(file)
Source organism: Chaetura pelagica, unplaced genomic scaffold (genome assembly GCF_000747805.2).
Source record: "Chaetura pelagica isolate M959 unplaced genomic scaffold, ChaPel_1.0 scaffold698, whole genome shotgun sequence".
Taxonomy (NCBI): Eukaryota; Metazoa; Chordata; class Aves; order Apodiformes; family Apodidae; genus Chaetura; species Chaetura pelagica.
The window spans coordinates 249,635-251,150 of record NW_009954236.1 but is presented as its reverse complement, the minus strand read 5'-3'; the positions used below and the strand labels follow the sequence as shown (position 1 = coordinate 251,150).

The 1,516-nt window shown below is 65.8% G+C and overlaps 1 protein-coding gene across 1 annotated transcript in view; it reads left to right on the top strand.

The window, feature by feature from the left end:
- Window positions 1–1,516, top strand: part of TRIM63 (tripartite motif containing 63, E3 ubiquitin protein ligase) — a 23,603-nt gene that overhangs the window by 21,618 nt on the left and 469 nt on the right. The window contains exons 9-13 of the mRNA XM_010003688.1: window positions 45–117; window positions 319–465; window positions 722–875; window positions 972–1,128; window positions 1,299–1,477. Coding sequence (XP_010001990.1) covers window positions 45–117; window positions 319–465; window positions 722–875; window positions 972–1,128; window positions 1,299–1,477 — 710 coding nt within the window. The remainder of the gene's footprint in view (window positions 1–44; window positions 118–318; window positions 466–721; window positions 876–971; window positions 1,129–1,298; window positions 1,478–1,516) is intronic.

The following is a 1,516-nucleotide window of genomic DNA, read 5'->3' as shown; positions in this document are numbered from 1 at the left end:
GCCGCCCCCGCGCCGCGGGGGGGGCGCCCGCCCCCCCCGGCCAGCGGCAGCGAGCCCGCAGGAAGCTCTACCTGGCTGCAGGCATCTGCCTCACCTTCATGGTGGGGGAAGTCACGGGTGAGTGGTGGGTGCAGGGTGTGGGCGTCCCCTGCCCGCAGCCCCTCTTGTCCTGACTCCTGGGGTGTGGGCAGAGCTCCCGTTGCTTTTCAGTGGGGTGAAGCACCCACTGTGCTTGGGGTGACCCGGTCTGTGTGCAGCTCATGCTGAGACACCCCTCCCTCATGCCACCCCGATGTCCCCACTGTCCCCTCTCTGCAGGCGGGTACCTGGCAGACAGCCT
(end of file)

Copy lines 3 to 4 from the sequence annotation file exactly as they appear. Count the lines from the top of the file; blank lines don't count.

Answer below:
Taxonomy (NCBI): Eukaryota; Metazoa; Chordata; class Aves; order Apodiformes; family Apodidae; genus Chaetura; species Chaetura pelagica.
The window spans coordinates 249,635-251,150 of record NW_009954236.1 but is presented as its reverse complement, the minus strand read 5'-3'; the positions used below and the strand labels follow the sequence as shown (position 1 = coordinate 251,150).